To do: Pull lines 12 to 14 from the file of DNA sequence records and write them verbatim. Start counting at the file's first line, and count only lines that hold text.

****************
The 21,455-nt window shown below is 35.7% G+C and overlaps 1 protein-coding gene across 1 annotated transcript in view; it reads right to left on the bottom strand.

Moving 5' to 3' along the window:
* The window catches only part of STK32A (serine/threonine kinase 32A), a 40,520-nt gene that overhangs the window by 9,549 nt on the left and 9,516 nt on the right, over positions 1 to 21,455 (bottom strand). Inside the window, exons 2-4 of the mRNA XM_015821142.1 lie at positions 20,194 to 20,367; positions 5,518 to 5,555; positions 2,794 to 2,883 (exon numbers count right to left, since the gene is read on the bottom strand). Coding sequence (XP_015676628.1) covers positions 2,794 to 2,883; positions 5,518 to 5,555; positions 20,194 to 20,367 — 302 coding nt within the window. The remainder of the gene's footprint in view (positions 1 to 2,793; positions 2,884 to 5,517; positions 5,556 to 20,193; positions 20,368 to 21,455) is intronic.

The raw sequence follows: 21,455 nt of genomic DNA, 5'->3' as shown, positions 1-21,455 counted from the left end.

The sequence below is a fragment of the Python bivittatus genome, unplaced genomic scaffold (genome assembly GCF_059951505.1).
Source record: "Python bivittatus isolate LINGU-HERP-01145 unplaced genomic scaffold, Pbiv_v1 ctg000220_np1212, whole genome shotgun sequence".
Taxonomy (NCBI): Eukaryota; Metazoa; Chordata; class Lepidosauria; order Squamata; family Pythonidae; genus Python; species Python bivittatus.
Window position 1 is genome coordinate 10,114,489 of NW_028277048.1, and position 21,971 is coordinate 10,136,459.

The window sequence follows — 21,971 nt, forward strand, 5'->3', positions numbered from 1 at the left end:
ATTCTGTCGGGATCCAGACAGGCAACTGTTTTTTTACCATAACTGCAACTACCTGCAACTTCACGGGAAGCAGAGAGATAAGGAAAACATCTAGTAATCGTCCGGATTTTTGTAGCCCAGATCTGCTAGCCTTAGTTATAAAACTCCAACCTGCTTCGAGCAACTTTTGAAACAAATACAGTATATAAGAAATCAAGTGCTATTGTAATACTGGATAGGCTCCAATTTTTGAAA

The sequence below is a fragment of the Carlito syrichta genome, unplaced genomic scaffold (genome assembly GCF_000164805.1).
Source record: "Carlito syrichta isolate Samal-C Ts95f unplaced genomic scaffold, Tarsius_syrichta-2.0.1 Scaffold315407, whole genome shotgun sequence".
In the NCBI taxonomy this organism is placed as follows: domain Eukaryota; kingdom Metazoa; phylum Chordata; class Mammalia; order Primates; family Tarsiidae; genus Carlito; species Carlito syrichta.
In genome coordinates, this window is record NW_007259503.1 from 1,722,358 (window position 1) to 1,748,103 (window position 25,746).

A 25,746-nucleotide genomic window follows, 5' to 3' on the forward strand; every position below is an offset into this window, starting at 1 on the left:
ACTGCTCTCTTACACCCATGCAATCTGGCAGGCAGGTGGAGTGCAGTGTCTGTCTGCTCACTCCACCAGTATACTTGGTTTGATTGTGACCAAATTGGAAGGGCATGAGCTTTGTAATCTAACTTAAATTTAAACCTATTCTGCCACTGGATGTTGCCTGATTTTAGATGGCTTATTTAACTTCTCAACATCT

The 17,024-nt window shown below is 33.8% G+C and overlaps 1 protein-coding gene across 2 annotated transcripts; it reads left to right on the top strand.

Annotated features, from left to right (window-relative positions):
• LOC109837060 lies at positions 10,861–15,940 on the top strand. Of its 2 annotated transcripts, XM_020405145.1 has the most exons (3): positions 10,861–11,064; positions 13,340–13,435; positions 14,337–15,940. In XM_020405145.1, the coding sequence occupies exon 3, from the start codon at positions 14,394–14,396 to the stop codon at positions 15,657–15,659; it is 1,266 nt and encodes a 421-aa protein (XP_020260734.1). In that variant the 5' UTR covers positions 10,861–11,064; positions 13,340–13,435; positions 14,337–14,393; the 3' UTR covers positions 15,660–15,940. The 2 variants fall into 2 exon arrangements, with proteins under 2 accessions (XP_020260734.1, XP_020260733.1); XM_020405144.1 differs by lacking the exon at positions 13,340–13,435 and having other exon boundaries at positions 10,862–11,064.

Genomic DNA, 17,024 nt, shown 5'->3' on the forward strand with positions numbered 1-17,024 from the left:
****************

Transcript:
Source record: "Carlito syrichta isolate Samal-C Ts95f unplaced genomic scaffold, Tarsius_syrichta-2.0.1 Scaffold315407, whole genome shotgun sequence".
In the NCBI taxonomy this organism is placed as follows: domain Eukaryota; kingdom Metazoa; phylum Chordata; class Mammalia; order Primates; family Tarsiidae; genus Carlito; species Carlito syrichta.
In genome coordinates, this window is record NW_007259503.1 from 1,722,358 (window position 1) to 1,748,103 (window position 25,746).